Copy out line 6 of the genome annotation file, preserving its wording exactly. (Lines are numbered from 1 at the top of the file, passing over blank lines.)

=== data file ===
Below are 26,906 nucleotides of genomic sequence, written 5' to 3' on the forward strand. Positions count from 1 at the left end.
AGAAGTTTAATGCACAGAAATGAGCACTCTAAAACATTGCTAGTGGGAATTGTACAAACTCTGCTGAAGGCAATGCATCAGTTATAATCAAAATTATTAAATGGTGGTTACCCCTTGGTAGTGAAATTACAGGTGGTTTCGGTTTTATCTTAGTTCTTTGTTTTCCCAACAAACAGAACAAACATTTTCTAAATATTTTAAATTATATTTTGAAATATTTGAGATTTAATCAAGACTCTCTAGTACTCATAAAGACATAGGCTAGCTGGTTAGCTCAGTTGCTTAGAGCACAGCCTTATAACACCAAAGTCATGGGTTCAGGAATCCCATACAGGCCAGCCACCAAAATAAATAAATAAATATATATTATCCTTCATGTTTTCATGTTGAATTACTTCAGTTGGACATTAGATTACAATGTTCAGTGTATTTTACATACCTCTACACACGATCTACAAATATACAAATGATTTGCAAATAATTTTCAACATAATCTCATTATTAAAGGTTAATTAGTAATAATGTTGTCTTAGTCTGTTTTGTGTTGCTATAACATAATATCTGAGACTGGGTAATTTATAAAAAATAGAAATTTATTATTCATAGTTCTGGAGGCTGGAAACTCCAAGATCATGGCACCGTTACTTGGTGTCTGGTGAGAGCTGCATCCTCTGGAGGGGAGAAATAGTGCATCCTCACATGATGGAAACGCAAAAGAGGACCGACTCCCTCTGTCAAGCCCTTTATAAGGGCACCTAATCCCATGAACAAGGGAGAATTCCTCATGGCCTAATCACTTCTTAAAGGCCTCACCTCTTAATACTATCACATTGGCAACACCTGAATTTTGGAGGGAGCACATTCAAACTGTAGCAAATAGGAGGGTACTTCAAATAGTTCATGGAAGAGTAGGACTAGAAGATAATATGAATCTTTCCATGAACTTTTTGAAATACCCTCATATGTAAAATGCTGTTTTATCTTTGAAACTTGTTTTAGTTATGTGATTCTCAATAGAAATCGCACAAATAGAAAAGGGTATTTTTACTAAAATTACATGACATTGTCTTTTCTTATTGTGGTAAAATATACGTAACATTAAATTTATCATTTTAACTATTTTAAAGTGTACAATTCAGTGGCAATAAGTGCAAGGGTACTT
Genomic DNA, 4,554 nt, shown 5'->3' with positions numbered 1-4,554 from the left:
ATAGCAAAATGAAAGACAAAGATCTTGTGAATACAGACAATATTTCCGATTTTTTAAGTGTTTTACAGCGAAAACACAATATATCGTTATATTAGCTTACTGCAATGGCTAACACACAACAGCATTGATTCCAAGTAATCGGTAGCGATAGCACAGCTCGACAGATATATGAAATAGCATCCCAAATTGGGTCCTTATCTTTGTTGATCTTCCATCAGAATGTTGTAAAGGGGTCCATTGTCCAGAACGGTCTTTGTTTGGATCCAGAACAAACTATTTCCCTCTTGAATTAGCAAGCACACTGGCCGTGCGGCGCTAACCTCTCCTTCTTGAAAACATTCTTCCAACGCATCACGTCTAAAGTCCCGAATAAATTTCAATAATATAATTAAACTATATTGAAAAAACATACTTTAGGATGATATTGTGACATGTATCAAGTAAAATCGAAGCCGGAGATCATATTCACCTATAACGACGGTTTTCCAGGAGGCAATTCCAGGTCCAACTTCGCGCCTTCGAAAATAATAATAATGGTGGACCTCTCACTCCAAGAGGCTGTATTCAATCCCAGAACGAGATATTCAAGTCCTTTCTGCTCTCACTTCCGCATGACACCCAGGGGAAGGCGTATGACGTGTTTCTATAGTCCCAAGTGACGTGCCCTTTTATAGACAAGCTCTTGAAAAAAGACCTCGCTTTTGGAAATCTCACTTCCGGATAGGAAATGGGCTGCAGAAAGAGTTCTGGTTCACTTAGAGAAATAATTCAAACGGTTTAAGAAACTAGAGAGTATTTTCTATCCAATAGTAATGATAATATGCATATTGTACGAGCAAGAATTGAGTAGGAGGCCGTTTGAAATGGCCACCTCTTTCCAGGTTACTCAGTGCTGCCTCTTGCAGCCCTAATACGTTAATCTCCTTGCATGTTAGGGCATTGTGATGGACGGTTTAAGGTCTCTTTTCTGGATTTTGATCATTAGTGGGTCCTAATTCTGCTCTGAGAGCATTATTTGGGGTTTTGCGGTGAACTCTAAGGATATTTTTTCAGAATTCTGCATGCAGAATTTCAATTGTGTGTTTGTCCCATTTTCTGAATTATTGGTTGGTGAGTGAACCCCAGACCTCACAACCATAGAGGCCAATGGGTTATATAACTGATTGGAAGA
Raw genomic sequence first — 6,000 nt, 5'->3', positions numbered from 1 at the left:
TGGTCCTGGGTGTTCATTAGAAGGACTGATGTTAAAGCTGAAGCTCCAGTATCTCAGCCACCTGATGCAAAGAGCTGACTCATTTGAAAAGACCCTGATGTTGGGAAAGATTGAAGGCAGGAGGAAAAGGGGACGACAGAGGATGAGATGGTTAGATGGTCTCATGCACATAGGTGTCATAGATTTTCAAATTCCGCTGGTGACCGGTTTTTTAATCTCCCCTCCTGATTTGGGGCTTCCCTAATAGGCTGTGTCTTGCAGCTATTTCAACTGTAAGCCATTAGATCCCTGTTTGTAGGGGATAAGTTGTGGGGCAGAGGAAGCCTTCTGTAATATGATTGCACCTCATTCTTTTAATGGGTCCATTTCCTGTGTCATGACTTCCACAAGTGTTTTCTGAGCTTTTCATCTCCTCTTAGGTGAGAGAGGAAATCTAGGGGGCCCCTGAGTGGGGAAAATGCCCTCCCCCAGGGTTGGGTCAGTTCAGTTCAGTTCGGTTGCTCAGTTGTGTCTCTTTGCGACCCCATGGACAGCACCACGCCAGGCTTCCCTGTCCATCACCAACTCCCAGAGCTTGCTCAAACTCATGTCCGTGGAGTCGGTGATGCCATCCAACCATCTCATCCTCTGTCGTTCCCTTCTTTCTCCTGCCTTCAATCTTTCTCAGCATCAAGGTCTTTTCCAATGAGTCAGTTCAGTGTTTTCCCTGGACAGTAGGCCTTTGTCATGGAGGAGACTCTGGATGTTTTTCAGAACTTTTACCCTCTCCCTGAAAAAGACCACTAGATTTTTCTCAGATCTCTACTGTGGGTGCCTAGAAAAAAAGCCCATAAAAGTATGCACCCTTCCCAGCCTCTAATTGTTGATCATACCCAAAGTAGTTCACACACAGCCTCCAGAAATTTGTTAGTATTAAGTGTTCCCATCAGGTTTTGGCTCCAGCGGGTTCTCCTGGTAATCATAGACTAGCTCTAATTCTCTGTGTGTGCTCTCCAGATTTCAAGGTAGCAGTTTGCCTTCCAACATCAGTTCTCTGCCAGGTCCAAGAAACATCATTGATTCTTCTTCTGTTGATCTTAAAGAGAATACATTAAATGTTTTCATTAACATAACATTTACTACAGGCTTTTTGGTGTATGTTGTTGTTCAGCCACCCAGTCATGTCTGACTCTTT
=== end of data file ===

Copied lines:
TGGTCCTGGGTGTTCATTAGAAGGACTGATGTTAAAGCTGAAGCTCCAGTATCTCAGCCACCTGATGCAAAGAGCTGACTCATTTGAAAAGACCCTGATGTTGGGAAAGATTGAAGGCAGGAGGAAAAGGGGACGACAGAGGATGAGATGGTTAGATGGTCTCATGCACATAGGTGTCATAGATTTTCAAATTCCGCTGGTGACCGGTTTTTTAATCTCCCCTCCTGATTTGGGGCTTCCCTAATAGGCTGTGTCTTGCAGCTATTTCAACTGTAAGCCATTAGATCCCTGTTTGTAGGGGATAAGTTGTGGGGCAGAGGAAGCCTTCTGTAATATGATTGCACCTCATTCTTTTAATGGGTCCATTTCCTGTGTCATGACTTCCACAAGTGTTTTCTGAGCTTTTCATCTCCTCTTAGGTGAGAGAGGAAATCTAGGGGGCCCCTGAGTGGGGAAAATGCCCTCCCCCAGGGTTGGGTCAGTTCAGTTCAGTTCGGTTGCTCAGTTGTGTCTCTTTGCGACCCCATGGACAGCACCACGCCAGGCTTCCCTGTCCATCACCAACTCCCAGAGCTTGCTCAAACTCATGTCCGTGGAGTCGGTGATGCCATCCAACCATCTCATCCTCTGTCGTTCCCTTCTTTCTCCTGCCTTCAATCTTTCTCAGCATCAAGGTCTTTTCCAATGAGTCAGTTCAGTGTTTTCCCTGGACAGTAGGCCTTTGTCATGGAGGAGACTCTGGATGTTTTTCAGAACTTTTACCCTCTCCCTGAAAAAGACCACTAGATTTTTCTCAGATCTCTACTGTGGGTGCCTAGAAAAAAAGCCCATAAAAGTATGCACCCTTCCCAGCCTCTAATTGTTGATCATACCCAAAGTAGTTCACACACAGCCTCCAGAAATTTGTTAGTATTAAGTGTTCCCATCAGGTTTTGGCTCCAGCGGGTTCTCCTGGTAATCATAGACTAGCTCTAATTCTCTGTGTGTGCTCTCCAGATTTCAAGGTAGCAGTTTGCCTTCCAACATCAGTTCTCTGCCAGGTCCAAGAAACATCATTGATTCTTCTTCTGTTGATCTTAAAGAGAATACATTAAATGTTTTCATTAACATAACATTTACTACAGGCTTTTTGGTGTATGTTGTTGTTCAGCCACCCAGTCATGTCTGACTCTTT